http://www.lboro.ac.uk/departments/eu/studying/research/programmes.html

Anarchism Research Group http://www.lboro.ac.uk/departments/eu/research/ResearchGroups/AnarchismRG/index.html.

Guidelines for research proposals
http://www.lboro.ac.uk/departments/eu/studying/research/admissions-procedure.html

Information about how to apply
http://www.lboro.ac.uk/prospectus/pg/essential/apply/index.htm

Information about fees for UK/EU students
http://www.lboro.ac.uk/admin/ar/funding/pgr/ukeu/index.htm

University Prospectus
http://www.lboro.ac.uk/prospectus/pg/research/index.htm 

Dr David Berry, Senior Lecturer, Department of Politics, History & International Relations, Loughborough University, LE11 3TU, GB, +44(0)1509-222988

**END**

‘Human Herbs’ – a new remix and new video by Cold Hands & Quarter Moon: http://www.youtube.com/watch?v=Au-vyMtfDAs

‘Stagnant’ – a new remix and new video by Cold Hands & Quarter Moon: http://www.youtube.com/watch?v=YkP_Mi5ideo  

‘Cheerful Sin’ – a song by Victor Rikowski: http://www.youtube.com/watch?v=tIbX5aKUjO8

‘The Lamb’ by William Blake – set to music by Victor Rikowski: http://www.youtube.com/watch?v=vw3VloKBvZc

Posted here by Glenn Rikowski

The Flow of Ideas: http://www.flowideas.co.uk

MySpace Profile: http://www.myspace.com/glennrikowski

Cold Hands & Quarter Moon: http://www.myspace.com/coldhandsmusic

The Ockress: http://www.theockress.com

Anarchism

NEW PERSPECTIVES ON ANARCHISM, LABOUR AND SYNDICALISM

Cambridge Scholars Publishing (CSP):

New Perspectives on Anarchism, Labour and Syndicalism: The Individual, the National and the Transnational

Editors: David Berry and Constance Bantman
Date Of Publication: Oct 2010
Isbn13: 978-1-4438-2393-7
Isbn: 1-4438-2393-7

This collection presents exciting new research on the history of anarchist movements and their relation to organised labour, notably revolutionary syndicalism. Bringing together internationally acknowledged authorities as well as younger researchers, all specialists in their field, it ranges across Europe and from the late nineteenth century to the beginnings of the Cold War. National histories are revisited through transnational perspectives—on Britain, France, Italy, Germany, Poland or Europe as a whole—evidencing a great wealth of cross-border interactions and reciprocal influences between regions and countries. Emphasis is also placed on individual activist itineraries—whether of renowned figures such as Errico Malatesta or of lesser-known yet equally fascinating characters, whose trajectories offer fresh perspectives on the complex interplay of regional and national political cultures, evolving political ideologies, activist networks and the individual.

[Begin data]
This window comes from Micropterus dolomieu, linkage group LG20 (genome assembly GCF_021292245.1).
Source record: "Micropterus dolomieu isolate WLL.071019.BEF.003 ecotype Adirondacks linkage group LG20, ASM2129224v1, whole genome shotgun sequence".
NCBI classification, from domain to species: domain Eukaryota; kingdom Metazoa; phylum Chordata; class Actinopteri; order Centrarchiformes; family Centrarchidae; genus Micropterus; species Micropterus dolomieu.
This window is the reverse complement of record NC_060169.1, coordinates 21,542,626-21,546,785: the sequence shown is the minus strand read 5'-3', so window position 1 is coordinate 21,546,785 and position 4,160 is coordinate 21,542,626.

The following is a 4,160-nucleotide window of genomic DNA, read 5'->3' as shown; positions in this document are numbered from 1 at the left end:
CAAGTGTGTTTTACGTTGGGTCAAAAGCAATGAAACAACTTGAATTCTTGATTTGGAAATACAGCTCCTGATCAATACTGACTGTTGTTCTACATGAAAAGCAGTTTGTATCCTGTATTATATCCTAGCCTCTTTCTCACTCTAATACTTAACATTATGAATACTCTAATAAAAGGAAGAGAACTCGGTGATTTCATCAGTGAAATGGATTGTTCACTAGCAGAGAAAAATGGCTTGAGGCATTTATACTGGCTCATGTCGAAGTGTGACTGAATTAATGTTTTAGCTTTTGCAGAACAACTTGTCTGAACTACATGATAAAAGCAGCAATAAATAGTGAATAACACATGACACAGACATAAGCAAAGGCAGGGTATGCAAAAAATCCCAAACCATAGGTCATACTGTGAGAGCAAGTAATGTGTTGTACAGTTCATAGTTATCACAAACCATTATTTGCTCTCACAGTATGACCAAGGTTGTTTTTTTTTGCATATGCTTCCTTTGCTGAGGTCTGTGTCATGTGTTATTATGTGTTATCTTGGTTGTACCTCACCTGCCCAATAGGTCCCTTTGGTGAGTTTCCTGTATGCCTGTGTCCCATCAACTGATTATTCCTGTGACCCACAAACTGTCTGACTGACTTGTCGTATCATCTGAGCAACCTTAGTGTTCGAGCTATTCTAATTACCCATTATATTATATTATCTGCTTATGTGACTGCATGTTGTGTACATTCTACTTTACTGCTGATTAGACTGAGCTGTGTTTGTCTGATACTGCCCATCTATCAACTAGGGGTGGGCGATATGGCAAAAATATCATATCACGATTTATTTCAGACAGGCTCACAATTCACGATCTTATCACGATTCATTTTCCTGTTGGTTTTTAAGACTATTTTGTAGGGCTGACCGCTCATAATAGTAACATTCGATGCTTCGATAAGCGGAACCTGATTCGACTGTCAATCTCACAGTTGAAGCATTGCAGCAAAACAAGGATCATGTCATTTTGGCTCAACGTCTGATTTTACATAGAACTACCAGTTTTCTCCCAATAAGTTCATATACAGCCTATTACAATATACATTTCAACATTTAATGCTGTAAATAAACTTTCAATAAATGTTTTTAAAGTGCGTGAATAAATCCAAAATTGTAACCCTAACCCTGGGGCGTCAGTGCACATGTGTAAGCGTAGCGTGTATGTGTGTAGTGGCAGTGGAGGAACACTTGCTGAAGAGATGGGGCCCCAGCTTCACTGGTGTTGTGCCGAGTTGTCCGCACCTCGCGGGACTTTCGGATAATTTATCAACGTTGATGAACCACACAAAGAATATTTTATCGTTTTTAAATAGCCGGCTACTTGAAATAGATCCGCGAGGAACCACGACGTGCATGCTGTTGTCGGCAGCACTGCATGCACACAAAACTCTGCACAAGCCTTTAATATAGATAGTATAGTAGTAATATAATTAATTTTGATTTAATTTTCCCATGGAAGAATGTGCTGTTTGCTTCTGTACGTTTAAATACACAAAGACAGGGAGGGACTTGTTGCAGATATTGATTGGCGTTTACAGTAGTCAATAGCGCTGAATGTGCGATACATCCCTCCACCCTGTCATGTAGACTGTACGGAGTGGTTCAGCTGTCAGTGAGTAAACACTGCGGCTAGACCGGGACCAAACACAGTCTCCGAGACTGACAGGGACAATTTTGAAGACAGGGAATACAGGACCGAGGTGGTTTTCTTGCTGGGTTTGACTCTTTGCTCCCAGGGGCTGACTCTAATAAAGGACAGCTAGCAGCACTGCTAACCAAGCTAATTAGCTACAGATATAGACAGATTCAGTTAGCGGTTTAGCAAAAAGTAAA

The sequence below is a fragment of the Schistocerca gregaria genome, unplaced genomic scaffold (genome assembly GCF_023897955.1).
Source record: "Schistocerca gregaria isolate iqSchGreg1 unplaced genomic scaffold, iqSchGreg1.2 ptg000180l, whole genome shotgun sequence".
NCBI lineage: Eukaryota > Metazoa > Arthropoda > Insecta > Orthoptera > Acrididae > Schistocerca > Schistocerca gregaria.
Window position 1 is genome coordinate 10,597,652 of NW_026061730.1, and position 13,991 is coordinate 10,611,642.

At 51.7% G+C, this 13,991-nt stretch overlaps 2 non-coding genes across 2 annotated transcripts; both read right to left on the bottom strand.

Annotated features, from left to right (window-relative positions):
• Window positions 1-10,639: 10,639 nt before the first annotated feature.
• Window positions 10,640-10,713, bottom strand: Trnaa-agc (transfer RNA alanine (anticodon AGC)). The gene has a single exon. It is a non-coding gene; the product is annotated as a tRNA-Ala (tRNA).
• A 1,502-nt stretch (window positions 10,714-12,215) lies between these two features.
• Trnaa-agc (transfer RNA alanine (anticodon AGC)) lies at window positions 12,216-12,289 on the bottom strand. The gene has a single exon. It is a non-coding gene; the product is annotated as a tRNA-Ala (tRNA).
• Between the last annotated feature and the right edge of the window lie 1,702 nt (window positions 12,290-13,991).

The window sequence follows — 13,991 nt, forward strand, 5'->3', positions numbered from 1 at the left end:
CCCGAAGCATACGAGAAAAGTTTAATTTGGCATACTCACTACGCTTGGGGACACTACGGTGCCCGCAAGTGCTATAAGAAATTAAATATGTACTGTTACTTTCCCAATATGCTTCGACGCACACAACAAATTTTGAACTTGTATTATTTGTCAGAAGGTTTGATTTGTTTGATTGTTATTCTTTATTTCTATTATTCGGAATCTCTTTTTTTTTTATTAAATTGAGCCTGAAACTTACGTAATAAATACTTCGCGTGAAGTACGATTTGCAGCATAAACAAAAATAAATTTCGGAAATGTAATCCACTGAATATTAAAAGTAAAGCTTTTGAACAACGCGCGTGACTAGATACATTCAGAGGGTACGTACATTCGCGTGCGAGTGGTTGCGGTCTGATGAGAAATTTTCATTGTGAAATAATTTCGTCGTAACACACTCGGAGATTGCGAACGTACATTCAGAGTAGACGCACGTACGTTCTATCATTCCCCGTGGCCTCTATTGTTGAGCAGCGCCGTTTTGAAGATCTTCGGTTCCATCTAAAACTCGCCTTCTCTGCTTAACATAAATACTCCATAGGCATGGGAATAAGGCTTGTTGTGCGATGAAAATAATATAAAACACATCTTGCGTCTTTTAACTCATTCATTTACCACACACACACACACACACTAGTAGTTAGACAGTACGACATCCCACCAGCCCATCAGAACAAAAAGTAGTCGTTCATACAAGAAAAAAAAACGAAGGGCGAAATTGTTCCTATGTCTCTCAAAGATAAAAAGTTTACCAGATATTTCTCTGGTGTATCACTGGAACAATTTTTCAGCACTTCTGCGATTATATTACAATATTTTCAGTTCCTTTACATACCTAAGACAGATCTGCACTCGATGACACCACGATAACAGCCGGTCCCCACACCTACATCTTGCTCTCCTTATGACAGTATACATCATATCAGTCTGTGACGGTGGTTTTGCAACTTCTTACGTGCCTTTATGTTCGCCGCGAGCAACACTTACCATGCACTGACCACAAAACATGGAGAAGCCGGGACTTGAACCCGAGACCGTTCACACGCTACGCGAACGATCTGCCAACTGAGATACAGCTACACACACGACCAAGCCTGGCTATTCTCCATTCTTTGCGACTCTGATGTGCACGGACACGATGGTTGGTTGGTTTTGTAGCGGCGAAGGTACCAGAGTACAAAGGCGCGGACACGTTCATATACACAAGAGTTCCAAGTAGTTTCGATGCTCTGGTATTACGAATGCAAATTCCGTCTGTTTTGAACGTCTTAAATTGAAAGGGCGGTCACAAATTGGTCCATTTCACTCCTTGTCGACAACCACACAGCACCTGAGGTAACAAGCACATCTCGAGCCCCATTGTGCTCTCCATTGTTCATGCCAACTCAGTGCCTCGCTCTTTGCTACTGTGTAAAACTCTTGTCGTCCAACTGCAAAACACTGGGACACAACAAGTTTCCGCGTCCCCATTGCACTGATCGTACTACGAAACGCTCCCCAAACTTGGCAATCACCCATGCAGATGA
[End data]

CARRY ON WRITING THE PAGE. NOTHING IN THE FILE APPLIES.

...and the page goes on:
The volume will be of interest to specialists working on the history of anarchism and/or trade unionism as well as the political or social history of the countries concerned; but it will also be useful to students and the general reader looking for discussion of the most recent thinking on the historiography of labour and anarchist movements or those wanting a comprehensive overview of the history of syndicalism. 

“This promises to become a very significant contribution to the ongoing debate. The book clearly breaks new ground by considering revolutionary syndicalism as a group of different movements (indeed, a “family”) and by discussing not only West European, but also East European experiences. All in all, this is an excellent collection.” —Marcel van der Linden, IISH, Amsterdam.

“This book is both a timely and authoritative reappraisal of anarchism and syndicalism in Europe, breaking new ground in its analysis of these movements from a transnational and comparative perspective. Through its focus on international networks and personal connections, it represents a major contribution to our understanding of labour history. New Perspectives on Anarchism, Labour and Syndicalism will be enjoyed by anyone interested in the history of working-class internationalism.” —Jeremy Jennings, Professor of Political Theory, Queen Mary, University of London

See: http://www.c-s-p.org/Flyers/New-Perspectives-on-Anarchism–Labour-and-Syndicalism–The-Individual–the-National-and-the-Transnat1-4438-2393-7.htm
CONTENTS

Introduction: New Perspectives on Anarchism, Labour and Syndicalism: The Individual, the National and the Transnational
Constance Bantman and David Berry

Part I. The Syndicalist Family

Chapter One
Uneasy Family: Revolutionary Syndicalism in Europe from the Charte d’Amiens to World War I
Wayne Thorpe

Part II. Militants

Chapter Two 
From Gustav Schmidt to Gus Smith: A Tale of Labour Integration (Hull, 1878-1913)
Yann Béliard

Chapter Three:  The Rooted Cosmopolitan: Errico Malatesta, Syndicalism, Transnationalism and the International Labour Movement
Carl Levy

Chapter Four 
Internationalism in the Border Triangle: Alfons Pilarski and Upper Silesian Anarcho-syndicalism during the Interwar Years
Dieter Nelles

Chapter Five 
Mission Impossible: Ángel Pestaña’s Encounter as CNT Delegate with the Bolshevik Revolution in 1920
Reiner Tosstorff

Part III. Movements

Chapter Six The 1896 London Congress: Epilogue or Prologue?
Davide Turcato

Chapter Seven
From Trade Unionism to Syndicalisme Révolutionnaire to Syndicalism: The British Origins of French Syndicalism
Constance Bantman

Chapter Eight
Polish Anarchism and Anarcho-Syndicalism in the Twentieth Century
Rafał Chwedoruk

Chapter Nine
How and Why the French Anarchists Rallied to the CGT-FO (1947–1950)
Guillaume Davranche

Part IV. Interpretations
Chapter Ten 
Analysing Revolutionary Syndicalism: The Importance of Community
Bert Altena

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Capitalism

ALTERNATIVES TO CAPITALISM: SELF-MANAGEMENT IN THE SPOTLIGHT